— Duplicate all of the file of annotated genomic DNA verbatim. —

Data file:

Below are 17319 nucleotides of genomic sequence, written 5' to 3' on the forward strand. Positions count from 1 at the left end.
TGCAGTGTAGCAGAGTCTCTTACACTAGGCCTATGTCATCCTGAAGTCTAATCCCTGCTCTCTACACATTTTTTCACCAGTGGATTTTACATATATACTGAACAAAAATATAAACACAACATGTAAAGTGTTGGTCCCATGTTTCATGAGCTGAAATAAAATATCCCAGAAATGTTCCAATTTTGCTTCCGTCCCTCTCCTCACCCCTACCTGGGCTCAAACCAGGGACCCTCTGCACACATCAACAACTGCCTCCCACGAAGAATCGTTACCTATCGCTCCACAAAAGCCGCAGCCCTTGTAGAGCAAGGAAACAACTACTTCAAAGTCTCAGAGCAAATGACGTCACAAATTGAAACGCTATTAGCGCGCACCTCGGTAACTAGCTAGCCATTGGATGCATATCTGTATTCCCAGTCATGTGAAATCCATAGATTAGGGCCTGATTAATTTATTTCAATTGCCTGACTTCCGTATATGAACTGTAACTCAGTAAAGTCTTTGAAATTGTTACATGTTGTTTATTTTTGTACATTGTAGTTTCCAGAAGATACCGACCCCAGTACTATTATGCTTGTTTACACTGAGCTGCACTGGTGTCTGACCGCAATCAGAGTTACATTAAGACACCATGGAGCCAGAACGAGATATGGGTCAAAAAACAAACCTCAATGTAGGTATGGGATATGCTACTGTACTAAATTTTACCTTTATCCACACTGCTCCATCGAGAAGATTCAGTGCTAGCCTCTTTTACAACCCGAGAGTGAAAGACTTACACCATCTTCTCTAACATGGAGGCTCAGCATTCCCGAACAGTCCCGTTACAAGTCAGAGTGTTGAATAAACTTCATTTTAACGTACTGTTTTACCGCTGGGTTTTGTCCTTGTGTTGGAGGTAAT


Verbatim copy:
Below are 17319 nucleotides of genomic sequence, written 5' to 3' on the forward strand. Positions count from 1 at the left end.
TGCAGTGTAGCAGAGTCTCTTACACTAGGCCTATGTCATCCTGAAGTCTAATCCCTGCTCTCTACACATTTTTTCACCAGTGGATTTTACATATATACTGAACAAAAATATAAACACAACATGTAAAGTGTTGGTCCCATGTTTCATGAGCTGAAATAAAATATCCCAGAAATGTTCCAATTTTGCTTCCGTCCCTCTCCTCACCCCTACCTGGGCTCAAACCAGGGACCCTCTGCACACATCAACAACTGCCTCCCACGAAGAATCGTTACCTATCGCTCCACAAAAGCCGCAGCCCTTGTAGAGCAAGGAAACAACTACTTCAAAGTCTCAGAGCAAATGACGTCACAAATTGAAACGCTATTAGCGCGCACCTCGGTAACTAGCTAGCCATTGGATGCATATCTGTATTCCCAGTCATGTGAAATCCATAGATTAGGGCCTGATTAATTTATTTCAATTGCCTGACTTCCGTATATGAACTGTAACTCAGTAAAGTCTTTGAAATTGTTACATGTTGTTTATTTTTGTACATTGTAGTTTCCAGAAGATACCGACCCCAGTACTATTATGCTTGTTTACACTGAGCTGCACTGGTGTCTGACCGCAATCAGAGTTACATTAAGACACCATGGAGCCAGAACGAGATATGGGTCAAAAAACAAACCTCAATGTAGGTATGGGATATGCTACTGTACTAAATTTTACCTTTATCCACACTGCTCCATCGAGAAGATTCAGTGCTAGCCTCTTTTACAACCCGAGAGTGAAAGACTTACACCATCTTCTCTAACATGGAGGCTCAGCATTCCCGAACAGTCCCGTTACAAGTCAGAGTGTTGAATAAACTTCATTTTAACGTACTGTTTTACCGCTGGGTTTTGTCCTTGTGTTGGAGGTAAT